Morning Report – Comparing housing starts to job creation 6/11/14

Vital Statistics:

Last Change Percent
S&P Futures 1941.7 -8.8 -0.45%
Eurostoxx Index 3292.3 -21.6 -0.65%
Oil (WTI) 104.4 0.1 0.06%
LIBOR 0.23 -0.001 -0.22%
US Dollar Index (DXY) 80.72 -0.100 -0.12%
10 Year Govt Bond Yield 2.63% -0.02%  
Current Coupon Ginnie Mae TBA 106.3 0.1
Current Coupon Fannie Mae TBA 105.2 -0.1
BankRate 30 Year Fixed Rate Mortgage 4.21

Stocks are weaker this morning after the World Bank cut its global economic forecast. Bonds and MBS are stronger.


Mortgage applications rose 10% last week in spite of a large increase in interest rates. The 10 year bond yield increased 11 basis points and the Bankrate 30 year fixed rate mortgage increased 2 basis points. Purchases rose 9.3% while refis increased 11%. Refis rose to 53.6% of all applications.


Foreclosure filings decreased 26% in May, according to RealtyTrac. The judicial states are reporting increases in foreclosure activity as they finally begin to address their bloated foreclosure pipelines. We are starting to see increases in foreclosure activity in New York, New Jersey, Connecticut and Massachusetts.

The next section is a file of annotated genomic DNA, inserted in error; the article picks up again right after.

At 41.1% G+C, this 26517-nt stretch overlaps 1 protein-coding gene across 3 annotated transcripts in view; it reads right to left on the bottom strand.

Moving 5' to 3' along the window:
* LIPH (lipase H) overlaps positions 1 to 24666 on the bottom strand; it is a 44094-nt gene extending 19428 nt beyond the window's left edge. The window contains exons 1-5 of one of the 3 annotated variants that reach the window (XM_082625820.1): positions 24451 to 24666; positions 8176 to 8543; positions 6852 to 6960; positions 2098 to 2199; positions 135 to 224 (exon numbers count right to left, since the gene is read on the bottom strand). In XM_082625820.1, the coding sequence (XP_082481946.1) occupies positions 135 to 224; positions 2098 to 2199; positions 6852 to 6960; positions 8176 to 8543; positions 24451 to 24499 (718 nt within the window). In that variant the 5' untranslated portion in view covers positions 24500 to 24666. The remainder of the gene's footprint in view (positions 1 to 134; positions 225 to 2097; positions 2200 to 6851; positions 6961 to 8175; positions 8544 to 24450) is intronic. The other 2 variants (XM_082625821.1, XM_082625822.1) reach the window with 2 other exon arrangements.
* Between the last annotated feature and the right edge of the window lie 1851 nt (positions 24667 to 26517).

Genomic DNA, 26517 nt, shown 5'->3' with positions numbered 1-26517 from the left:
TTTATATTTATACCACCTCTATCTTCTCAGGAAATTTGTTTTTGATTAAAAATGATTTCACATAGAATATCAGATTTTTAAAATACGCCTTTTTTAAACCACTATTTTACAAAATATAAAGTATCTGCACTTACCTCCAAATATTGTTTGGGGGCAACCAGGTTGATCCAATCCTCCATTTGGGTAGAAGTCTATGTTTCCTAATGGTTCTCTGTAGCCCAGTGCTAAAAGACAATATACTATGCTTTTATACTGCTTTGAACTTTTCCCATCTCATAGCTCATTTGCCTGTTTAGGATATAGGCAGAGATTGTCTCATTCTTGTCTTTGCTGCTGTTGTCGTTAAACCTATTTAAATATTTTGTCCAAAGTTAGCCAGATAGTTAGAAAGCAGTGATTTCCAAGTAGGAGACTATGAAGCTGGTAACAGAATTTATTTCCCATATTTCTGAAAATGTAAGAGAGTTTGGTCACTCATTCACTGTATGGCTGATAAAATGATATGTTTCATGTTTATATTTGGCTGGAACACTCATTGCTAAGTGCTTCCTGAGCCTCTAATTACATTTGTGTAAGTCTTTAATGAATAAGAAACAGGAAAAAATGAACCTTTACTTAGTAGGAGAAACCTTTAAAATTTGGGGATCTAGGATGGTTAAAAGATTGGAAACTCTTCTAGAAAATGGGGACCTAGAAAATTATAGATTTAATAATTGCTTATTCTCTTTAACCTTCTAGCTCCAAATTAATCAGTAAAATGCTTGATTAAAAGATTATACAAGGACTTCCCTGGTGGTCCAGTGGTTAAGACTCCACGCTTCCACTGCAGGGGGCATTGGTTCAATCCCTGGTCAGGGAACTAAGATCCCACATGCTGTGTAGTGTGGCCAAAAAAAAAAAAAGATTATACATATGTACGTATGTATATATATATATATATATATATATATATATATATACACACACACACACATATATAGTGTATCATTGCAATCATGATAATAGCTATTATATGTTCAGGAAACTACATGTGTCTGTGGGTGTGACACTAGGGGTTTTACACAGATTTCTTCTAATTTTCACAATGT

The NAR released a study showing that housing supply remains constrained and 2 factors explain it. First, a lack of housing turnover due to underwater homes. The number of underwater homeowners stood at 6.3 million in Q1, down from 11.8 in Q111, but still elevated compared to historical numbers. This explains why existing home sales numbers have been weak. Second, new construction has been weak since the bust. In fact, new home construction has lagged job growth over the past 3 years by a large factor. These supply constraints are driving price higher. Check out this chart, which looks at the ratio of jobs created to housing starts.

Of course there are caveats with this study, but it still shows how much housing construction is lagging.


What is going on in the bond market? The rally in bonds has caught many investors off guard and many pros went into this rally underweight bonds to begin with. Perhaps the ECB cutting rates to below zero on deposits is driving it, but the fundamentals in the US argue for higher rates, not lower rates. Bearish interest rate bets in the CME Eurodollar futures are at a record.

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